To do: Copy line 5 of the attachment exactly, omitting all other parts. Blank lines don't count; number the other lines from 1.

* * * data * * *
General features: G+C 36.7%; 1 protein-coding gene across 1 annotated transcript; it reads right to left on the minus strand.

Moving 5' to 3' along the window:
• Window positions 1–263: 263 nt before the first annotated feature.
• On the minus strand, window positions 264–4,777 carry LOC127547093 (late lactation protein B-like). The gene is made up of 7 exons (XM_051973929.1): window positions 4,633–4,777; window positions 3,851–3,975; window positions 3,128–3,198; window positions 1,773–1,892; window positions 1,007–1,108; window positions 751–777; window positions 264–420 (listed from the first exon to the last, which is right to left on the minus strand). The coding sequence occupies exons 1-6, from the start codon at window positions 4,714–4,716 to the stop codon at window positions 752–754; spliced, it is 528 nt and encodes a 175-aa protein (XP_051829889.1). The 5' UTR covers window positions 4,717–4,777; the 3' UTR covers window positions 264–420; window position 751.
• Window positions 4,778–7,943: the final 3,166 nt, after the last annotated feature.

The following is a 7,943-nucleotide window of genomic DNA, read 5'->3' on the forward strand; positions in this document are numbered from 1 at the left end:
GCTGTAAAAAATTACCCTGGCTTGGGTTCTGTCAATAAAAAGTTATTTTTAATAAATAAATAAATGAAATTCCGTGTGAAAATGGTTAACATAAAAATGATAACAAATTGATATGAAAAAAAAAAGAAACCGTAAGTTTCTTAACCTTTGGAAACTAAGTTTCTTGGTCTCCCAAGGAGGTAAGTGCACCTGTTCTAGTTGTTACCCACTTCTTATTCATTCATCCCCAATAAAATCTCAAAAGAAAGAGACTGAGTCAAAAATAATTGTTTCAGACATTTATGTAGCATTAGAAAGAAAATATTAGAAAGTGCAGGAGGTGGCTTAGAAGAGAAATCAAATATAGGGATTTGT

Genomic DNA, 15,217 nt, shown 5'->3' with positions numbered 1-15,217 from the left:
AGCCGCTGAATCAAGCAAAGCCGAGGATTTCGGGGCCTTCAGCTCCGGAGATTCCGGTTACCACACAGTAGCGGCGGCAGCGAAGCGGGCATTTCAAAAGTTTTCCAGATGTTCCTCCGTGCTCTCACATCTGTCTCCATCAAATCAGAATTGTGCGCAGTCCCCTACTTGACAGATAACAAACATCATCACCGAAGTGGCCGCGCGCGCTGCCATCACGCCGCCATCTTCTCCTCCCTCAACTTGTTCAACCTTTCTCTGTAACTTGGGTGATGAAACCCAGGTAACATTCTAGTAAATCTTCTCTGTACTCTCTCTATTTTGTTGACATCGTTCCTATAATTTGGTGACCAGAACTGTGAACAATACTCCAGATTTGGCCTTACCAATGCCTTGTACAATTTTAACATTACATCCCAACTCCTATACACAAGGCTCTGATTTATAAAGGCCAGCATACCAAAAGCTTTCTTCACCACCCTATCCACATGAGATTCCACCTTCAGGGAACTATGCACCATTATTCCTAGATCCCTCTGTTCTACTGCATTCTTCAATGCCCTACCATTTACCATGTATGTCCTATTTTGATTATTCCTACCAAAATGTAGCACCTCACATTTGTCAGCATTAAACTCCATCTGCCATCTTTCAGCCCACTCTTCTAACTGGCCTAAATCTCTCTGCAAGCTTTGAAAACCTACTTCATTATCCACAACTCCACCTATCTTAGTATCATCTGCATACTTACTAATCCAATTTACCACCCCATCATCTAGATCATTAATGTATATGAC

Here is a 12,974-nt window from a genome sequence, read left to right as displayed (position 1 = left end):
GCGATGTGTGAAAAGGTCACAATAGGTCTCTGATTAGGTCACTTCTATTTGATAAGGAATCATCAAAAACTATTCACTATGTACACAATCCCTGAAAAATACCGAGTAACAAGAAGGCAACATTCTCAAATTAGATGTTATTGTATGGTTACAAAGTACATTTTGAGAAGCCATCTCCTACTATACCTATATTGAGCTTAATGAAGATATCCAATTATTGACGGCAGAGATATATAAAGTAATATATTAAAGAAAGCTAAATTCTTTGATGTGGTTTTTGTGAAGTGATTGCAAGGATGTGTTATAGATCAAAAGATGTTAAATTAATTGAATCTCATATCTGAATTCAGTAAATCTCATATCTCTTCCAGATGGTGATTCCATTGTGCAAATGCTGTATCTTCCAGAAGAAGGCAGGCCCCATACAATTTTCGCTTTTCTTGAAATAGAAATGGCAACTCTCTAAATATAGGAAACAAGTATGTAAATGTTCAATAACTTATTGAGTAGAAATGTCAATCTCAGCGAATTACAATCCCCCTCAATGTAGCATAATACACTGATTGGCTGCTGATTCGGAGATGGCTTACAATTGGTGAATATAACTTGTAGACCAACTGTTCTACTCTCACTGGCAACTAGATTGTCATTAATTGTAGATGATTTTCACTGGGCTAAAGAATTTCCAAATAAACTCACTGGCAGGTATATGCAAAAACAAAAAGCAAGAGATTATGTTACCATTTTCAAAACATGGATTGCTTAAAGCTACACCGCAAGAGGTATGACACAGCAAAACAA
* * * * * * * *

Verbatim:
• Window positions 4,778–7,943: the final 3,166 nt, after the last annotated feature.